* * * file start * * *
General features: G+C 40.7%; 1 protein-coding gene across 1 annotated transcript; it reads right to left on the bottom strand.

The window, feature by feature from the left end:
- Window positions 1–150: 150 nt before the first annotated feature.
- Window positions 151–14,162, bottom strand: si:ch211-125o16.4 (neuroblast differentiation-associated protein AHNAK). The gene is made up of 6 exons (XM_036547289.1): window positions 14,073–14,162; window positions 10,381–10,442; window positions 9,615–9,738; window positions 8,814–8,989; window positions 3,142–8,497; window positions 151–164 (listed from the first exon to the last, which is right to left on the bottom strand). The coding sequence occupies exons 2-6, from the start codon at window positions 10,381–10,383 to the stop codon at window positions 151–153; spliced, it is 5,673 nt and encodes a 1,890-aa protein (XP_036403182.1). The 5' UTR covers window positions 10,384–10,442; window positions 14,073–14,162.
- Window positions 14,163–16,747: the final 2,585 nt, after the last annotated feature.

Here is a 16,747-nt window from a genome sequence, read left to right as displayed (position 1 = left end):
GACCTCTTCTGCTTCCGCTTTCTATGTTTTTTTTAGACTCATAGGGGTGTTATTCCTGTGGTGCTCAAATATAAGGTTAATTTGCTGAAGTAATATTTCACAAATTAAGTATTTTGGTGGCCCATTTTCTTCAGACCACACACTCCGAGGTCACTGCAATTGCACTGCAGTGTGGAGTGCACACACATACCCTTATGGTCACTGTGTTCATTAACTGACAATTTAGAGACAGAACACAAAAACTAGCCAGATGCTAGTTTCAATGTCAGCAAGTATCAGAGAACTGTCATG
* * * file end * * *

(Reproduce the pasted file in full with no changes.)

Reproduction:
General features: G+C 40.7%; 1 protein-coding gene across 1 annotated transcript; it reads right to left on the bottom strand.

The window, feature by feature from the left end:
- Window positions 1–150: 150 nt before the first annotated feature.
- Window positions 151–14,162, bottom strand: si:ch211-125o16.4 (neuroblast differentiation-associated protein AHNAK). The gene is made up of 6 exons (XM_036547289.1): window positions 14,073–14,162; window positions 10,381–10,442; window positions 9,615–9,738; window positions 8,814–8,989; window positions 3,142–8,497; window positions 151–164 (listed from the first exon to the last, which is right to left on the bottom strand). The coding sequence occupies exons 2-6, from the start codon at window positions 10,381–10,383 to the stop codon at window positions 151–153; spliced, it is 5,673 nt and encodes a 1,890-aa protein (XP_036403182.1). The 5' UTR covers window positions 10,384–10,442; window positions 14,073–14,162.
- Window positions 14,163–16,747: the final 2,585 nt, after the last annotated feature.

Here is a 16,747-nt window from a genome sequence, read left to right as displayed (position 1 = left end):
GACCTCTTCTGCTTCCGCTTTCTATGTTTTTTTTAGACTCATAGGGGTGTTATTCCTGTGGTGCTCAAATATAAGGTTAATTTGCTGAAGTAATATTTCACAAATTAAGTATTTTGGTGGCCCATTTTCTTCAGACCACACACTCCGAGGTCACTGCAATTGCACTGCAGTGTGGAGTGCACACACATACCCTTATGGTCACTGTGTTCATTAACTGACAATTTAGAGACAGAACACAAAAACTAGCCAGATGCTAGTTTCAATGTCAGCAAGTATCAGAGAACTGTCATG